For the null hypothesis:

"the mean is equal to k", we can have alternate hypothesis:

"the mean is not equal to k"

In this case the mean is less than, or greater than k, and both sides are to be checked.

Alpha value

Alpha value is the level of significance.


How close to extremes the data must be for null hypothesis to be rejected.

It is usually taken as 0.01, 0.05, or 0.1.

P value

P value tells how close to extreme the data actually is.

P value and alpha values are compared to establish the statistical significance.

If p value <= alpha we reject the null hypothesis and say that the data is statistically significant. otherwise we accept the null hypothesis.


T-tests are used to determine if there is significant deference between means of two variables. and lets us know if they belong to the same distribution.

It is a two tailed test.

The function ttest_ind() takes two samples of same size and produces a tuple of t-statistic and p-value.


Find if the given values v1 and v2 are from same distribution:

import numpy as np
from scipy.stats import ttest_ind

v1 = np.random.normal(size=100)
v2 = np.random.normal(size=100)

res = ttest_ind(v1, v2)



  Ttest_indResult(statistic=0.40833510339674095, pvalue=0.68346891833752133)

Try it Yourself »

If you want to return only the p-value, use the pvalue property:


res = ttest_ind(v1, v2).pvalue




Try it Yourself »


KS test is used to check if given values follow a distribution.

The function takes the value to be tested, and the CDF as two parameters.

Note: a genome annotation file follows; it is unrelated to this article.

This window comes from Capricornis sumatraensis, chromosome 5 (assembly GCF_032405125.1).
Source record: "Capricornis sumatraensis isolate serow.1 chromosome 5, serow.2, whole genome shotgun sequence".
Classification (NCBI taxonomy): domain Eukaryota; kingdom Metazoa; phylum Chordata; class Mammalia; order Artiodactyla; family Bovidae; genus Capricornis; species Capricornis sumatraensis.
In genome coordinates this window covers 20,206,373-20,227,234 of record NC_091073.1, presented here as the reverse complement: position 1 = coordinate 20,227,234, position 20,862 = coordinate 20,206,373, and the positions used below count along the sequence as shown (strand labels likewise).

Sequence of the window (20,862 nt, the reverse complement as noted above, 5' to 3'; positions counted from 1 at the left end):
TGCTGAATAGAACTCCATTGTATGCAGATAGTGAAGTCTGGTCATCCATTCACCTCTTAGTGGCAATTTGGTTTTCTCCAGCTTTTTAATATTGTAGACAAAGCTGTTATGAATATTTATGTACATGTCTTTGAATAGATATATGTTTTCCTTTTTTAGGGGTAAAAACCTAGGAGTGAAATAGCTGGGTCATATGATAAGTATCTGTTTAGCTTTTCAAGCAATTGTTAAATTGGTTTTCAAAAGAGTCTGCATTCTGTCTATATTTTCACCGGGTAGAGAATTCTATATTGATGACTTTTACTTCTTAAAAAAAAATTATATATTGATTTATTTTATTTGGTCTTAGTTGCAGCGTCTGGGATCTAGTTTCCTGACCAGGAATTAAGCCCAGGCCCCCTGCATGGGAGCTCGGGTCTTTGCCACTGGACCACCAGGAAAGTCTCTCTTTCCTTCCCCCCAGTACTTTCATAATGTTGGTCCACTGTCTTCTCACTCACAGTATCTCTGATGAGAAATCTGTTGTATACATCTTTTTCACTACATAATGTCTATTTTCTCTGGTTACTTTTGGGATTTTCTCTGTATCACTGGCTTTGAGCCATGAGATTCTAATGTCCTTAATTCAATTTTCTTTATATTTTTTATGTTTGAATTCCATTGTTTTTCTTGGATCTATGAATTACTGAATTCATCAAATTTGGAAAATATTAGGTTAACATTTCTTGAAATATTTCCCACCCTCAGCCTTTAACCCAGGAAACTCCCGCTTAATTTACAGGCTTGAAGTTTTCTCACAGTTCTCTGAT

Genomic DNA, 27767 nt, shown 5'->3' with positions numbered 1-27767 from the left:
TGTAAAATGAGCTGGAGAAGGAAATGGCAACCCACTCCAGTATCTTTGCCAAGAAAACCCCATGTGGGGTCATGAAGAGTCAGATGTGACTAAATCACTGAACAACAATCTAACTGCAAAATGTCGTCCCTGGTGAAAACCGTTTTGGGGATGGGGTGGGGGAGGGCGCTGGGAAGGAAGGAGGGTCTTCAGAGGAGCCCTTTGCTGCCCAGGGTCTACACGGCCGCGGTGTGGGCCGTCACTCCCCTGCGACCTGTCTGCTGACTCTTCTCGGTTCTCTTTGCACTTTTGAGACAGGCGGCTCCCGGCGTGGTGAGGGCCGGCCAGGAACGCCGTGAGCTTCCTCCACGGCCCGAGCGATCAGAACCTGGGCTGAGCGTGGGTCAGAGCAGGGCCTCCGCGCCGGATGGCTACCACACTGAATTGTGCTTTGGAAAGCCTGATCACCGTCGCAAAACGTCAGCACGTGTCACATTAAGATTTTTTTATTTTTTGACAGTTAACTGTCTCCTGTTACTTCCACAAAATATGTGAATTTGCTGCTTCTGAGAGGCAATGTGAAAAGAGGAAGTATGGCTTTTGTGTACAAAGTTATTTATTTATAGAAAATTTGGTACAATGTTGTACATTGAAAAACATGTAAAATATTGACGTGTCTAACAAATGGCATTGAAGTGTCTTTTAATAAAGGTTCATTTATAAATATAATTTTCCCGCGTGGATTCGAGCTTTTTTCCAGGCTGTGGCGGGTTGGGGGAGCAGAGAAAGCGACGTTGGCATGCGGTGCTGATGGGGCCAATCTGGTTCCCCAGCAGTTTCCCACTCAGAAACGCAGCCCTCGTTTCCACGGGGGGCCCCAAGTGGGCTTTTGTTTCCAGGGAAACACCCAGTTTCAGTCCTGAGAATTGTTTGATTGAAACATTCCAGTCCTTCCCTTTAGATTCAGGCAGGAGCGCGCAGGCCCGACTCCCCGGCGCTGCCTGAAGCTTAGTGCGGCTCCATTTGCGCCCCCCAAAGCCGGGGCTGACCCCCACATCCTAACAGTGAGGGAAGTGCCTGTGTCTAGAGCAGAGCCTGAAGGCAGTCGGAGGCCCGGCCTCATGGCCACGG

A CDF can be either a string or a callable function that returns the probability.

It can be used as a one tailed or two tailed test.

By default it is two tailed. We can pass parameter alternative as a string of one of two-sided, less, or greater.


Find if the given value follows the normal distribution:

import numpy as np
from scipy.stats import kstest

v = np.random.normal(size=100)

res = kstest(v, 'norm')



  KstestResult(statistic=0.047798701221956841, pvalue=0.97630967161777515)

Try it Yourself »

Statistical Description of Data

In order to see a summary of values in an array, we can use the describe() function.

It returns the following description:

  1. number of observations (nobs)
  2. minimum and maximum values = minmax
  3. mean
  4. variance
  5. skewness
  6. kurtosis


Show statistical description of the values in an array:

import numpy as np
from scipy.stats import describe

v = np.random.normal(size=100)
res = describe(v)



    minmax=(-2.0991855456740121, 2.1304142707414964),

Try it Yourself »

Normality Tests (Skewness and Kurtosis)

Normality tests are based on the skewness and kurtosis.

The normaltest() function returns p value for the null hypothesis:

"x comes from a normal distribution".


A measure of symmetry in data.

For normal distributions it is 0.

If it is negative, it means the data is skewed left.

If it is positive it means the data is skewed right.


A measure of whether the data is heavy or lightly tailed to a normal distribution.

Positive kurtosis means heavy tailed.

Negative kurtosis means lightly tailed.


Find skewness and kurtosis of values in an array:

import numpy as np
from scipy.stats import skew, kurtosis

v = np.random.normal(size=100)




Try it Yourself »


Find if the data comes from a normal distribution:

import numpy as np
from scipy.stats import normaltest

v = np.random.normal(size=100)



  NormaltestResult(statistic=4.4783745697002848, pvalue=0.10654505998635538)

Try it Yourself »